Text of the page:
Tales of the Sausage Factory

“Updating” Media Ownership Rules — Is That Like Boiling a Frog?

It’s an old cliche that it’s easy to boil a frog. Don’t drop the frog in the boiling water — he’ll just climb out. Drop him in the pot and raise the temperature a little at a time. Before he knows it, he’ll be dead.

We have that with media consolidation and the non-stop relaxation of the rules. But instead of calling it “boiling,” proponents of consolidation call it “updating.” This attempt to describe relaxing the ownership rules to allow more consolidation as “updating,” when the evidence shows that the last round of consolidation kicked off by the 1996 deregulation has been a disaster for the industry and a disaster for democracy, came up again at yesterday’s media ownership hearings.

Powell tried to frame it as a debate about evidence v. “emotionalism.” He lost because the evidence did not justify his efforts to relax the rules. Now FCC Chairman Martin is trying to frame this as “updating” the rules, when a real “update” would mean forcing the biggest companies to sell off assets to scale back to a healthier size.

My analysis below . . .

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Tales of the Sausage Factory

FCC Hearings and Home Court Advantage?

The FCC has now announced the schedule for the first of six public hearings on media ownership to take place outside of Washington DC. According to the official announcement, the FCC will hold two separate hearings in the Los Angeles area next Tuesday, October 3. One at USC from 1:30- 4:30 p.m. and the other at El Segundo High School in El Segundo from 6:30-10:30 p.m.

Of possible interest is the fact that the Mayor of El Segundo, Kelly McDowell, is the brother of Republican FCC Commissioner Robert McDowell. As Commissioner McDowell remarked at his confirmation hearing last spring:

> “My oldest brother, Kelly McDowell, is the mayor of El Segundo, California. And if you’ve ever flown
> into Los Angeles Airport, you’ve flown into my brother’s town.“

It certainly makes sense for McDowell to want to have a hearing in his brother’s home town, and for Martin to acquiesce. For one thing, it will certainly raise the visibility of the hearing for El Segundo residents and local press. It makes getting a community location and local coordination easier. Heck, if my brother were mayor somewhere, I’d want to have a hearing in his town. And, as Robert McDowell observed, it’s close to the airport. Given that the Commissioners will be on red-eye flights going home, that has to be convenient.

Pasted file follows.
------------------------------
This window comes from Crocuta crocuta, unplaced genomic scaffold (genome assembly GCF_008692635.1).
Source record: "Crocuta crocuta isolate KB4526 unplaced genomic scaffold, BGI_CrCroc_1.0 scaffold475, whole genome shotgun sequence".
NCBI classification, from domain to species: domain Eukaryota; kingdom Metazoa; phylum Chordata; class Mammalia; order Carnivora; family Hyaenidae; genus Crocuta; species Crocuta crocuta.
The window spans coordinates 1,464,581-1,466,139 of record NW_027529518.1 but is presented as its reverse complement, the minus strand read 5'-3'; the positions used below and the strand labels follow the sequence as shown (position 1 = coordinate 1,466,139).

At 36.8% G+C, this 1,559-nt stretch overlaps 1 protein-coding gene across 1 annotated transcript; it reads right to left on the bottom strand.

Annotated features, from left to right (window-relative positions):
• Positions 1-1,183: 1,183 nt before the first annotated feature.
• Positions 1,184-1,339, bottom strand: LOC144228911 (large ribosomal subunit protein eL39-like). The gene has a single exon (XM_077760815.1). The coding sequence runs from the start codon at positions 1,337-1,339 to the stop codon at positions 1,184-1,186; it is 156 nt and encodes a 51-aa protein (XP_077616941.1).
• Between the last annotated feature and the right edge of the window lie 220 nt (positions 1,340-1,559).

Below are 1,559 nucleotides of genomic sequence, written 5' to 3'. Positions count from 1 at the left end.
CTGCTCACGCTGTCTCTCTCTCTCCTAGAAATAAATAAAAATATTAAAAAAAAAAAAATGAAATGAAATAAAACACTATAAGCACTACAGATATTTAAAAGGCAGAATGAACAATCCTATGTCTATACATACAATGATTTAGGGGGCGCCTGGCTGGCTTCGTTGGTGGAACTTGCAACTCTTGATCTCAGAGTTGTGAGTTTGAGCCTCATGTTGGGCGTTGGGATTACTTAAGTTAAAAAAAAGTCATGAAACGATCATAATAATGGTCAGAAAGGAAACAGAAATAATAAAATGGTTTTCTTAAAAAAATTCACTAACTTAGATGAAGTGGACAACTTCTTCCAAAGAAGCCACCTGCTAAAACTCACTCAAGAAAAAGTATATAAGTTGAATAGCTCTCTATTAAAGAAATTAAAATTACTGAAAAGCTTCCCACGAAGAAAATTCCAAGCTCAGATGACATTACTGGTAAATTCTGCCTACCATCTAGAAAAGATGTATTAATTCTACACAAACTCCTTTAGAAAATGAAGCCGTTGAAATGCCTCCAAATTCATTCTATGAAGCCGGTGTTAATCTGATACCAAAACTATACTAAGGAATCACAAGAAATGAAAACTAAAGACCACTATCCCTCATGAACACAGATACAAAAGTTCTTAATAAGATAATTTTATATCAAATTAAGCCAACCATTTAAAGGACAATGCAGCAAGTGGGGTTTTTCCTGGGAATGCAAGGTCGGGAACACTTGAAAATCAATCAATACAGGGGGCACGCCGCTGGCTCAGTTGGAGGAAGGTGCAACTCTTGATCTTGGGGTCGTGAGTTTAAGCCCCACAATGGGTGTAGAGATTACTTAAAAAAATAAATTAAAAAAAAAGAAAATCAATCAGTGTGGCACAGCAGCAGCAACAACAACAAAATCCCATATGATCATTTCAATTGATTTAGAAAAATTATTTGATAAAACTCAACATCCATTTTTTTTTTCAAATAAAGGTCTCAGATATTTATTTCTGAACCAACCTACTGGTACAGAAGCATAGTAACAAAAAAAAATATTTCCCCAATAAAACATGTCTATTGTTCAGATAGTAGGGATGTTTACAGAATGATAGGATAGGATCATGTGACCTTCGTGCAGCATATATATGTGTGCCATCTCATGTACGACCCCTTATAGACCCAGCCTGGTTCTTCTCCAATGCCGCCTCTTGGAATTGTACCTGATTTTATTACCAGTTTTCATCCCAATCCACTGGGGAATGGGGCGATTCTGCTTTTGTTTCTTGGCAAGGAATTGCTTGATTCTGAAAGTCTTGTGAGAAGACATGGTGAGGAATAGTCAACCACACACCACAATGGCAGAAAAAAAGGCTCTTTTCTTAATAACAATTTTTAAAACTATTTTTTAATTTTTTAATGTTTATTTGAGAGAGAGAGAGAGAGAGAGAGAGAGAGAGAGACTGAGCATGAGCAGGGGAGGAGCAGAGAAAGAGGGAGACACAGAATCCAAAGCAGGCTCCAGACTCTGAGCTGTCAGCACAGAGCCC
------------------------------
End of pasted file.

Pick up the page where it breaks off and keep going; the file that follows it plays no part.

On the other hand, it raises obvious concerns about giving pro-consolidation folks a ”home court“ advantage. As Mayor, Kelly McDowell is uniquely positioned to encourage witnesses who will support the current FCC’s policy of relaxing ownership rules while subtly discouraging attendance by folks who might challenge accepted FCC positions.

This puts the pressure on Martin to ensure not merely impartiality, but the appearance of impartiality. After the recent reports that — prior to Martin becoming chair — the FCC suppresed studies demonstrating the negative impacts of media consolidation, public trust for the FCC as an institution interested in an impartial investigation and analysis of the facts is at an all-time low.

Martin has already taken a good first step in neutralizing any accusation of bias. The FCC will have a hearing at the USC in Los Angeles before going out to El Segundo. This same location recently hosted a media ownership event sponsored by media activists and attended by FCC Commissioners Copps and Adelstein, neutralizing any ”home court advantage“ for indusry on at least the first hearing.

But the FCC has yet to announce how it will assign seats or provide ”open microphone“ opportunities at either hearing. Nor has the FCC yet announced its witness lists. A highly suspicious audience will look carefully to see if the ”local leader“ pool is stacked with pro-consolidation witnesses, while local leaders, local business folks and residents opposed to consolidation don’t make the list. It is essential to any appearance of fairness that the FCC announce procedures for getting seats and signing up for speaking opportunities well in advance, and adopt procedures that give as many people as possible a chance to speak.

Martin has repeatedly proven himself a man who plays hardball, but an honest game of hardball. He has demonstrated sophisticated political skills while navigating highly controversial issues. Unlike his predecessor Michael Powell, Kevin Martin has proven time and again that he recognizes the value of meeting with people with whom he disagrees, and actually listening to what they have to say.

But real public hearings that foster genuine public input provide challenges for even the most skilled. That’s why Republicans in this administration have assidulously avoided them, preferring ”town meetings“ filled with supporters and lackeys. The media ownership hearings provide an opportunity for Kevin Martin to show his commitment to real openness — if he can resist the urge to use a ”home court” advanatge.

Stay tuned . . . .

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Tales of the Sausage Factory

FCC Spikes Report Undermining Deregulation

Author’s note. I have significantly reedited this story in light of the fact that Michael Powell denies seeing the report or ordering it purged and that the only source on record states only that the order came from “a senior FCC official.” It is entirely possible that Powell never saw the study, and that someone much lower down the chain took action on his or her own. But this is why we need a thorough investigation.

“Unfortunately, many have turned this critically important policy debate into a political one, substituting personal ideology and opinion for the facts. If we are to craft responsible media policy for the 21st century, everyone involved in this debate must set aside the rhetoric, put the public interest before political interest and focus on ‘just the facts.’”

So wrote Michael Powell in an Op Ed in USA Today in January 2003. Powell was talking about the FCC proceeding to review its media ownership rules. He believed the facts would prove that deregulating the mass media would not harm local news. If anything, I expect Powell believed it would improve it. Doesn’t deregulation make everything better?